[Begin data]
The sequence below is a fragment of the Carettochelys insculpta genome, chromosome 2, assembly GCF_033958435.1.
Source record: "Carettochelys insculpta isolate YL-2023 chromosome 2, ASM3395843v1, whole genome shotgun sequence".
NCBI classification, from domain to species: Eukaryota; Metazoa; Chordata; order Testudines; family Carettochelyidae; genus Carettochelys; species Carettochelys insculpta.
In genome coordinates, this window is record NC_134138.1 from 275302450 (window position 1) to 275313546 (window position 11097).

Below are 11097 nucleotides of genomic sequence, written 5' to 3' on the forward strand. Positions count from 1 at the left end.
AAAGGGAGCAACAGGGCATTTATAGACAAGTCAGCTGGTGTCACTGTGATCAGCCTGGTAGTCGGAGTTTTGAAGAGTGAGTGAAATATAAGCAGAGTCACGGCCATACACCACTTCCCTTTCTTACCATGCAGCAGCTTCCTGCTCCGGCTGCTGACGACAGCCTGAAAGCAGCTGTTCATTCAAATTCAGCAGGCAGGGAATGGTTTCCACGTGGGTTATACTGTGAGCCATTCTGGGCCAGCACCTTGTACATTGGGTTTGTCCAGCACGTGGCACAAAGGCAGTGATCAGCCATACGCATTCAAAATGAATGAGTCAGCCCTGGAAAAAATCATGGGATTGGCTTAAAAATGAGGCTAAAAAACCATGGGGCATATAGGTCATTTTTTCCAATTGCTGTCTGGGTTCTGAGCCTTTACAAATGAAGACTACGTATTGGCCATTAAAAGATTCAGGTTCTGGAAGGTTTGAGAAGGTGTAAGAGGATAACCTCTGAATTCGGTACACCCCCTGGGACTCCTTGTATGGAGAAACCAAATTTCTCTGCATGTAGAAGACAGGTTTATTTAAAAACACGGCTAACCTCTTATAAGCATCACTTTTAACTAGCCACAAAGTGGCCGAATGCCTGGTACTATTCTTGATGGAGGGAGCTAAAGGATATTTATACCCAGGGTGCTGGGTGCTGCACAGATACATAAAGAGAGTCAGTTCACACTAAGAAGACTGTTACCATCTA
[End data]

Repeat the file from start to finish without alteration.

The sequence below is a fragment of the Carettochelys insculpta genome, chromosome 2, assembly GCF_033958435.1.
Source record: "Carettochelys insculpta isolate YL-2023 chromosome 2, ASM3395843v1, whole genome shotgun sequence".
NCBI classification, from domain to species: Eukaryota; Metazoa; Chordata; order Testudines; family Carettochelyidae; genus Carettochelys; species Carettochelys insculpta.
In genome coordinates, this window is record NC_134138.1 from 275302450 (window position 1) to 275313546 (window position 11097).

Below are 11097 nucleotides of genomic sequence, written 5' to 3' on the forward strand. Positions count from 1 at the left end.
AAAGGGAGCAACAGGGCATTTATAGACAAGTCAGCTGGTGTCACTGTGATCAGCCTGGTAGTCGGAGTTTTGAAGAGTGAGTGAAATATAAGCAGAGTCACGGCCATACACCACTTCCCTTTCTTACCATGCAGCAGCTTCCTGCTCCGGCTGCTGACGACAGCCTGAAAGCAGCTGTTCATTCAAATTCAGCAGGCAGGGAATGGTTTCCACGTGGGTTATACTGTGAGCCATTCTGGGCCAGCACCTTGTACATTGGGTTTGTCCAGCACGTGGCACAAAGGCAGTGATCAGCCATACGCATTCAAAATGAATGAGTCAGCCCTGGAAAAAATCATGGGATTGGCTTAAAAATGAGGCTAAAAAACCATGGGGCATATAGGTCATTTTTTCCAATTGCTGTCTGGGTTCTGAGCCTTTACAAATGAAGACTACGTATTGGCCATTAAAAGATTCAGGTTCTGGAAGGTTTGAGAAGGTGTAAGAGGATAACCTCTGAATTCGGTACACCCCCTGGGACTCCTTGTATGGAGAAACCAAATTTCTCTGCATGTAGAAGACAGGTTTATTTAAAAACACGGCTAACCTCTTATAAGCATCACTTTTAACTAGCCACAAAGTGGCCGAATGCCTGGTACTATTCTTGATGGAGGGAGCTAAAGGATATTTATACCCAGGGTGCTGGGTGCTGCACAGATACATAAAGAGAGTCAGTTCACACTAAGAAGACTGTTACCATCTA